School achievement scores little changed from last year
(MCT) — Scores on state achievement tests barely budged in 2012, with results still troubling for Illinois high school students.
About half of all 11th-graders flunked the Prairie State Achievement Examination, which includes the ACT college entrance exam, and most juniors were not considered prepared for key college classes based on their scores, according to data being released Wednesday as part of the Illinois State Board of Education's annual School Report Cards.
Graduation rates also dipped across the state, and the majority of schools failed federal academic standards in math and reading — similar to results last year's.
"You really have to look at the whole picture," said Gery Chico, chairman of the state board. "I don't think anyone here is satisfied with our performance levels. We never should be satisfied. That's not how you are going to improve."
More than 80 percent of grade school students passed the Illinois Standards Achievement Test, almost identical to last year, but state officials acknowledge that those exams are too easy to pass. The state plans to change the scores required to pass ISAT next year, which is expected to result in a decline in passing rates.
"There's a lot of anxiety about raising the cut score," State School Superintendent Christopher Koch said Tuesday. "Our strategy is to try to prepare districts for that now."
When the new passing scores are established later this year, the state plans to provide districts with information on how their schools would have performed in 2012 had the new standards been in place. That way they'll have an idea of what the future will bring.
Illinois is looking ahead to a new era of testing.
New state exams will be launched in 2014-15, based on new standards. The state also is moving to a testing system that takes into account how much a student grows academically each year — not simply whether a child passes or flunks a state exam in the spring.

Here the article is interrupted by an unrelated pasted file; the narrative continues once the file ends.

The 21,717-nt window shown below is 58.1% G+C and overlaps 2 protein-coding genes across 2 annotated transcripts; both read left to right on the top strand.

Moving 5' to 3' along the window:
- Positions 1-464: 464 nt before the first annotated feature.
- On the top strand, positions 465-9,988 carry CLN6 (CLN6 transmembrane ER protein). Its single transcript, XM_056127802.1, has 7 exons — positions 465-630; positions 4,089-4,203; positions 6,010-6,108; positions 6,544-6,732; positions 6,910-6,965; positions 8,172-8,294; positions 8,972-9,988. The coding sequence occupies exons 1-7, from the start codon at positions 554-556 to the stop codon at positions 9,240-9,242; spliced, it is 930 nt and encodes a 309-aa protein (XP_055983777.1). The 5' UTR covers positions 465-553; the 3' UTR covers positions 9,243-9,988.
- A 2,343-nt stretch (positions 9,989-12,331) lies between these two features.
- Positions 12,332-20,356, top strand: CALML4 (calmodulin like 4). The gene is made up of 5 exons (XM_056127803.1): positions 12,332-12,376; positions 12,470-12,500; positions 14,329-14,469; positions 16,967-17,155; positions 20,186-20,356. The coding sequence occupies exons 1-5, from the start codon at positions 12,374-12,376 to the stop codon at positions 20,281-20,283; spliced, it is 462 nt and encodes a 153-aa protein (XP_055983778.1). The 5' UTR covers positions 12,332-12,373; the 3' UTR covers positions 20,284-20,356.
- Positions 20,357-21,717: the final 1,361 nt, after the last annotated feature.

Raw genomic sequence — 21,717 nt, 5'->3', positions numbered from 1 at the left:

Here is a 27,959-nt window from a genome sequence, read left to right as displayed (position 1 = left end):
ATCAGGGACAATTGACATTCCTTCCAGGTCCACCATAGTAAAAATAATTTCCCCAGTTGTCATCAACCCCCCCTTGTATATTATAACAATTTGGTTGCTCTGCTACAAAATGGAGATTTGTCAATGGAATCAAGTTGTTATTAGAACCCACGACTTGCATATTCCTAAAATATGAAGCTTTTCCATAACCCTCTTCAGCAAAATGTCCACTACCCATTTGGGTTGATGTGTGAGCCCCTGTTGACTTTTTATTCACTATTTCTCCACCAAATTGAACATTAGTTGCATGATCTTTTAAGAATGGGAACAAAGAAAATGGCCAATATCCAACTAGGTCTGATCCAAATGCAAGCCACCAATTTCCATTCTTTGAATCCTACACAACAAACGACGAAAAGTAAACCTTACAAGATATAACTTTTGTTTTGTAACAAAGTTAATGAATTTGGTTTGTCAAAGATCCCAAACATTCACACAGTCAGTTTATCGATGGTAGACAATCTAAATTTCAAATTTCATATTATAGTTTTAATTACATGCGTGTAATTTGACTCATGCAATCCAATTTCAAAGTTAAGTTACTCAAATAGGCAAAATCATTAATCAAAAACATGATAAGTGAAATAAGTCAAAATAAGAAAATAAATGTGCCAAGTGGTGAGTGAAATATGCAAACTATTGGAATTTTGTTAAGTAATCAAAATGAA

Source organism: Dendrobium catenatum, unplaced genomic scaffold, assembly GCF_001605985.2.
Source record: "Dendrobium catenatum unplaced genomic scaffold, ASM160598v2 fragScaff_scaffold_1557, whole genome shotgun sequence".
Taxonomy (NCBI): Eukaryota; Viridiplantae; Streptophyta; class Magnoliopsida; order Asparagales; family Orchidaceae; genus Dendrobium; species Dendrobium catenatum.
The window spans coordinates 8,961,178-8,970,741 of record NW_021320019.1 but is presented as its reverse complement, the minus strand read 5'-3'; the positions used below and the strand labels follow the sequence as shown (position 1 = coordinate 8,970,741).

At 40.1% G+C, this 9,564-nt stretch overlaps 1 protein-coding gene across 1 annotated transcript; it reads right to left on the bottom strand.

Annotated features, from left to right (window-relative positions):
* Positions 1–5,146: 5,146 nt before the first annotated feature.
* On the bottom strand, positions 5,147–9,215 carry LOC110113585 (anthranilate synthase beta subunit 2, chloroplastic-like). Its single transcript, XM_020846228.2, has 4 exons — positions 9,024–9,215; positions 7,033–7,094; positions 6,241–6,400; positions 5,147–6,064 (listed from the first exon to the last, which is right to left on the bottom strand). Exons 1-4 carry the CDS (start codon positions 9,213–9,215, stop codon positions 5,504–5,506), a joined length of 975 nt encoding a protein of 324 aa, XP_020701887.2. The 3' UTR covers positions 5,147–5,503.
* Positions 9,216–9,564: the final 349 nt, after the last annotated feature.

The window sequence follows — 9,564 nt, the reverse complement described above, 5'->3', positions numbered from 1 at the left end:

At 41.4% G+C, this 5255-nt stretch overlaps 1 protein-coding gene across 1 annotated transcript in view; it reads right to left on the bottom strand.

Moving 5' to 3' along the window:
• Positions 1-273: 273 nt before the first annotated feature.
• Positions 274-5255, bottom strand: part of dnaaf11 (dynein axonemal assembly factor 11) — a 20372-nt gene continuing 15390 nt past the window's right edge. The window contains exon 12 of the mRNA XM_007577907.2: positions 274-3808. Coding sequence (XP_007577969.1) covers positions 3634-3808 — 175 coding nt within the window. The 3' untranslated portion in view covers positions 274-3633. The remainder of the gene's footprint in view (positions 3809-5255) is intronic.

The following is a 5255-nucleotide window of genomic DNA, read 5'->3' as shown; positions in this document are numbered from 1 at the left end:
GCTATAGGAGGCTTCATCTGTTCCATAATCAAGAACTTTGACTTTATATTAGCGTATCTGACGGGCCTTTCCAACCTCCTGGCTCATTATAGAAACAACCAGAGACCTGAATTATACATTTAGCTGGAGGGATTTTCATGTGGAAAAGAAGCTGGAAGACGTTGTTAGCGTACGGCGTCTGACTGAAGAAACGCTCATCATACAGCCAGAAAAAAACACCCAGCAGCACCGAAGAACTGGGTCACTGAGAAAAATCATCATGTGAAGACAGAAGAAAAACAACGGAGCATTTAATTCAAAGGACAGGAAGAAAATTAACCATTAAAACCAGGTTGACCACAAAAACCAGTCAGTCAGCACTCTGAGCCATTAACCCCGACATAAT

For now, the 2012 results from state testing last spring represent the latest picture of how Illinois students are doing.
Just 51.3 percent of 11th-graders passed the two-day Prairie State exam. That's a slight improvement over last year, when juniors hit an all-time low over a decade with a passing rate of 50.5 percent.
A Tribune analysis of the ACT scores posted by juniors as part of the 2012 Prairie State exam showed that most students are not prepared for college-level work in key freshman classes. Statewide, only 27 percent of the juniors were considered prepared in science, 39 percent in math and 40 percent in reading, based on ACT's "college-ready" scores in each of those subjects. The juniors did best in English, with about 60 percent considered college-ready in that subject.
In grade school, statewide scores were stagnant on the 2012 ISAT exams, with 82.1 percent of students passing the tests compared with 82 percent the year before. Third- through eighth-graders take the reading and math tests, and fourth- and seventh-graders also took the state science exam.
Koch pointed out some positives in the 2012 results, including that the percentage of 11th-graders passing the Prairie State science test rose to 51.7 percent in 2012, up from 49.2 percent the year before.
In other results, the majority of schools again failed to meet federal academic standards in math and reading required under the No Child Left Behind law enacted in 2002.
Under the federal reforms, schools have to meet passing requirements on the state exams each year or they fail to make what is called Adequate Yearly Progress, or AYP for short. In 2011-12, 2,545 out of 3,873 schools, or 66 percent, did not make AYP. That compares with 65 percent last year. Only 11 high schools in the state met AYP, including several selective schools in the Chicago Public Schools system and Deerfield High School in Lake County.
The AYP picture didn't get better even though the state got a break from the federal government: It was allowed to freeze the passing requirement on state exams at last year's level. Had the requirement gone up, more schools likely would have failed.